Bábism or Bábíism (, Babiyye), also known as the Bábi, Bâbi, or Bábí faith, was a new religious movement that flourished in Persia from 1844 to 1852, then lingered on in exile in the Ottoman Empire, especially Cyprus, as well as underground. Its founder was ʿAli Muhammad Shirazi, who took the title Báb ( "Gate") out of the belief that he was the gate to the Twelfth Imam. The Bábí movement signaled a break with Islam and started a new religious system. While the Bábí movement was violently opposed and crushed by the clerical and government establishments in the country in the mid-1850s, the Bábí movement led to the founding of the Bahá'í Faith which sees the religion brought by the Báb as a predecessor to their own religion. "The relative success of Bahaism inside Iran (where it constitutes the largest religious minority) and in numerous other countries, where it claims the status of an independent religion, gives renewed significance to its Babi origins", as Bahaism continued many aspects of the earlier sect.
The Collaborative International Dictionary
Babism \Bab"ism\, Babiism \Bab"i*ism\, n. The doctrine of a modern religious pantheistical sect in Persia, which was founded, about 1844, by Mirza Ali Mohammed ibn Rabhik (1820 -- 1850), who assumed the title of Bab-ed-Din (Per., Gate of the Faith). Babism is a mixture of Mohammedan, Christian, Jewish, and Parsi elements. This doctrine forbids concubinage and polygamy, and frees women from many of the degradations imposed upon them among the orthodox Mohammedans. Mendicancy, the use of intoxicating liquors and drugs, and slave dealing, are forbidden; asceticism is discountenanced. -- Bab"ist, n.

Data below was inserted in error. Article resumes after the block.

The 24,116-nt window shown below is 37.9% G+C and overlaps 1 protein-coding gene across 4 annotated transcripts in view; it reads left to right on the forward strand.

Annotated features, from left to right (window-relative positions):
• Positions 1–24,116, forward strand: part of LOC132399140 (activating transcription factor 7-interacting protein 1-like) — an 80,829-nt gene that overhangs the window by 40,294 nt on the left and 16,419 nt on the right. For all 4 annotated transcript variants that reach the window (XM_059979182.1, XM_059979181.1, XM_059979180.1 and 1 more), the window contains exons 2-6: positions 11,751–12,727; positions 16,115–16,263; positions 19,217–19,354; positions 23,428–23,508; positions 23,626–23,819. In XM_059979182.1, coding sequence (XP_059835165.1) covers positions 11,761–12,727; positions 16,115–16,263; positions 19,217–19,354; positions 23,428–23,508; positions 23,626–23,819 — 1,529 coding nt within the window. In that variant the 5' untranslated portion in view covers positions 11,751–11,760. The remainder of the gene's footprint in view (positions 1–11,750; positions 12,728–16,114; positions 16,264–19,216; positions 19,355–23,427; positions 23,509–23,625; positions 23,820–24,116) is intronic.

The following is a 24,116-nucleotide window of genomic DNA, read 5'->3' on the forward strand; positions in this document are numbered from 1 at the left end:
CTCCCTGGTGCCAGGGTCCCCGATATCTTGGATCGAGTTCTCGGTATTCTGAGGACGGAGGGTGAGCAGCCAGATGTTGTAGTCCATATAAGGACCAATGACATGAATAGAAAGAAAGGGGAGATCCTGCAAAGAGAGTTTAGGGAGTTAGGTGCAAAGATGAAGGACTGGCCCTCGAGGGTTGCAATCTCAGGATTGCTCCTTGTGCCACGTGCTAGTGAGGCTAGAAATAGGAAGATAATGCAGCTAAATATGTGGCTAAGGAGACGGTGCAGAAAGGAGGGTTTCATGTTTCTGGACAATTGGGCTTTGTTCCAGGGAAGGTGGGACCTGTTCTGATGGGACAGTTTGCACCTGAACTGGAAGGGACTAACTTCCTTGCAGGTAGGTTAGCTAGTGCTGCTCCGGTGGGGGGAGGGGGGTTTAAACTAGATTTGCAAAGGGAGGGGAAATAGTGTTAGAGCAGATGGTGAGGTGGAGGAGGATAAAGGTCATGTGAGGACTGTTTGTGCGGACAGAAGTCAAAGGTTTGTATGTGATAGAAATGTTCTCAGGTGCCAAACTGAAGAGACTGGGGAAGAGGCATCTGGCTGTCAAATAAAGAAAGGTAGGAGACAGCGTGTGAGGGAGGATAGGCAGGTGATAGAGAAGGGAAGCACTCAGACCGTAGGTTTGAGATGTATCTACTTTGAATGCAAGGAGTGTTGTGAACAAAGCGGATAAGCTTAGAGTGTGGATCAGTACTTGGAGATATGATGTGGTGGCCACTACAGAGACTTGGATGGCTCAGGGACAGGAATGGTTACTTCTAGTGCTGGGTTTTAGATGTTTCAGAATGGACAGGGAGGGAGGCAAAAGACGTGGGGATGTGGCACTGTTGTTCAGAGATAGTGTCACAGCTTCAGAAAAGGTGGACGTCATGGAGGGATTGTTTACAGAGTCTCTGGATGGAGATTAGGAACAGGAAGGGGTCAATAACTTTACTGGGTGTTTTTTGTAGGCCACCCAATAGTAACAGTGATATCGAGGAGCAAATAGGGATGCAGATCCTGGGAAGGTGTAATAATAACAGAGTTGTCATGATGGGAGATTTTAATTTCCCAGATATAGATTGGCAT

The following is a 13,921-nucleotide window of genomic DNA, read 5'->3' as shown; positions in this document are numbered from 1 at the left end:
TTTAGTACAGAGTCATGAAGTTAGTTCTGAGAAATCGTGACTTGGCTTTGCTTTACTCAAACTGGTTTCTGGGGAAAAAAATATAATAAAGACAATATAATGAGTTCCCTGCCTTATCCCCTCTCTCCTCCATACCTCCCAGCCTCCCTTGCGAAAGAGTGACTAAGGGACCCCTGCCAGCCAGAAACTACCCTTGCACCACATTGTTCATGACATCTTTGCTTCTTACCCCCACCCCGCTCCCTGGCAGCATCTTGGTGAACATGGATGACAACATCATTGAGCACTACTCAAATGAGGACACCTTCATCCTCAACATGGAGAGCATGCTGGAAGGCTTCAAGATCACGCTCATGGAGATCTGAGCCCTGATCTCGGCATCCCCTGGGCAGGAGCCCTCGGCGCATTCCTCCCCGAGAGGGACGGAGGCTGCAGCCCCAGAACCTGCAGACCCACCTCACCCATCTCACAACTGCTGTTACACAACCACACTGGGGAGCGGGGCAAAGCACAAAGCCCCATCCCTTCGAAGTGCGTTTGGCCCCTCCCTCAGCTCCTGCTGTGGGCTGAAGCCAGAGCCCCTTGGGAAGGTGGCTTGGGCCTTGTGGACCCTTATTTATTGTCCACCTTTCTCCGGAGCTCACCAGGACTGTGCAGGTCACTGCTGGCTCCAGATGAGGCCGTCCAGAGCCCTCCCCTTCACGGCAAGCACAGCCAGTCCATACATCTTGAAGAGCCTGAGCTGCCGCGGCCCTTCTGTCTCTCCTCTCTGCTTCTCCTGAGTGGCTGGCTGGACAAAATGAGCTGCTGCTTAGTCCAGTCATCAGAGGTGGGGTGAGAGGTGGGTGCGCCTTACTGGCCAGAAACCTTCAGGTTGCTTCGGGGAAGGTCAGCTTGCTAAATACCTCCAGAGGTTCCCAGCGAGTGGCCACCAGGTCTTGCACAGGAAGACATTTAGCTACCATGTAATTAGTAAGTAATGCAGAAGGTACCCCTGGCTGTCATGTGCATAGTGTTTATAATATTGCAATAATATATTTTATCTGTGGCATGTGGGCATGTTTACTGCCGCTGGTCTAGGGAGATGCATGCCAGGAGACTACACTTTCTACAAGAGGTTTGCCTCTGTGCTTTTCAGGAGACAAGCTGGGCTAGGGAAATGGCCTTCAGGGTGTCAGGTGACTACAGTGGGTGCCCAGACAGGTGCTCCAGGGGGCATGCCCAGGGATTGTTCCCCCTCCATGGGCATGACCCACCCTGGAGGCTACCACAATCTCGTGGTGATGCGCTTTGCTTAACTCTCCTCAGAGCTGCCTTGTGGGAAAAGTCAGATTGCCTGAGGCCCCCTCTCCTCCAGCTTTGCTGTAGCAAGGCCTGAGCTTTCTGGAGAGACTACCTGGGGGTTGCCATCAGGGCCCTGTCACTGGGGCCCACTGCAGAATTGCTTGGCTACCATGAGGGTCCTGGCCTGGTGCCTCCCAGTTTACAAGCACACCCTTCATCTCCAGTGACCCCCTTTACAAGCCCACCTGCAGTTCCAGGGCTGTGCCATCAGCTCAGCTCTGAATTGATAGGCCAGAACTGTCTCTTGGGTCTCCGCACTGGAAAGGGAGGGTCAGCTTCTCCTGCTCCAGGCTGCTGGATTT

n. The doctrine of a pantheistical religious sect, founded in Persia in 1844 by Mirza Ali Mohammed ibn Rabhik (1820-1850), who assumed the title of Bab-ed-Din ("Gate of the Faith"). It combines Muslim, Christian, Jewish, and Parsi elements, and forbids concubinage, polygamy, mendicancy, slave-dealing, and the use of intoxicating liquors and drugs.
Douglas Harper's Etymology Dictionary
1850; see Baha'i.